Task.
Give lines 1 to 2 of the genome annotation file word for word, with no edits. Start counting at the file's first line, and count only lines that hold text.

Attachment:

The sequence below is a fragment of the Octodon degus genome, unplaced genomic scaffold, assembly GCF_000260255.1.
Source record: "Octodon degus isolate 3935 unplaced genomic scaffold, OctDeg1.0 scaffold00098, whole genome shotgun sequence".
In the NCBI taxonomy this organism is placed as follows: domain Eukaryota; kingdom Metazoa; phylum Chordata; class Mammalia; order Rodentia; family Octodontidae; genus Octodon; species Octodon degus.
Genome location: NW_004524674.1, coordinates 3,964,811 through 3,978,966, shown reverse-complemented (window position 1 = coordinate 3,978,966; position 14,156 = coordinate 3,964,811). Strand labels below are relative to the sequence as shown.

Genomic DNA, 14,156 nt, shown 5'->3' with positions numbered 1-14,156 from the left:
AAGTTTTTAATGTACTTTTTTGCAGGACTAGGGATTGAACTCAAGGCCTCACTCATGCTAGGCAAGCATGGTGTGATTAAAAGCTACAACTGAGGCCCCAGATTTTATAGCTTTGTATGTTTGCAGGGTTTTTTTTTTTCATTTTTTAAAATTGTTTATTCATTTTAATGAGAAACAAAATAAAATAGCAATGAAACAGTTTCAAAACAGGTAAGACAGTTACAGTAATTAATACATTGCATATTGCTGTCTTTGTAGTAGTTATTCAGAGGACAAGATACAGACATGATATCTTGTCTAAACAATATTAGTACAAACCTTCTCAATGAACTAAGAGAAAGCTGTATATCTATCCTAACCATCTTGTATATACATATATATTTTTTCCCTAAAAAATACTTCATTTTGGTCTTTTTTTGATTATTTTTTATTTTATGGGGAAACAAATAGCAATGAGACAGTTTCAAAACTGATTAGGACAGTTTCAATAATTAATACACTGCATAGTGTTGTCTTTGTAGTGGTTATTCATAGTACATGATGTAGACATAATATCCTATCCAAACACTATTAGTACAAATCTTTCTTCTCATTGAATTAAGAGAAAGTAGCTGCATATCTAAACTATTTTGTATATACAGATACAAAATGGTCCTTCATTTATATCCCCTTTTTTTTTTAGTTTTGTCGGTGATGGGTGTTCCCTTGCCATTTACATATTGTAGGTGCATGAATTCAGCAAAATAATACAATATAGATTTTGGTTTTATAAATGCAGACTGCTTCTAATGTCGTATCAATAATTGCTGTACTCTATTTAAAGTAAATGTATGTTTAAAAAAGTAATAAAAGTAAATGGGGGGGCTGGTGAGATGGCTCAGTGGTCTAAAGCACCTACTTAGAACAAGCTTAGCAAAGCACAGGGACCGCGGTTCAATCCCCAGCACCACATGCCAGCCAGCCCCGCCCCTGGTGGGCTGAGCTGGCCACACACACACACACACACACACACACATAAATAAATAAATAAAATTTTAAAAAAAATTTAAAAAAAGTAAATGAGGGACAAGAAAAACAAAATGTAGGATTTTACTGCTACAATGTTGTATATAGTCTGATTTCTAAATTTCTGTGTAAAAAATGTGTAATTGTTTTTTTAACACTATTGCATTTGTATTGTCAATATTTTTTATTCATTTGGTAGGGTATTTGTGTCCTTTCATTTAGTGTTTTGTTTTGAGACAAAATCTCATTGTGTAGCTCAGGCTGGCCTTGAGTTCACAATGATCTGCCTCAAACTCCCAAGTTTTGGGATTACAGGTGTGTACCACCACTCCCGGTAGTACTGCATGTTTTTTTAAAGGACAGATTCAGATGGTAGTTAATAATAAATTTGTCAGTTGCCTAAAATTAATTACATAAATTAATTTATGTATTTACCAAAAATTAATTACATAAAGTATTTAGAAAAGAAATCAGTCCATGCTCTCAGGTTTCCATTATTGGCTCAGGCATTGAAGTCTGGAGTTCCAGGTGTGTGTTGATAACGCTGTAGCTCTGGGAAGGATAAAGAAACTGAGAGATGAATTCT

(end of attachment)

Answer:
The sequence below is a fragment of the Octodon degus genome, unplaced genomic scaffold, assembly GCF_000260255.1.
Source record: "Octodon degus isolate 3935 unplaced genomic scaffold, OctDeg1.0 scaffold00098, whole genome shotgun sequence".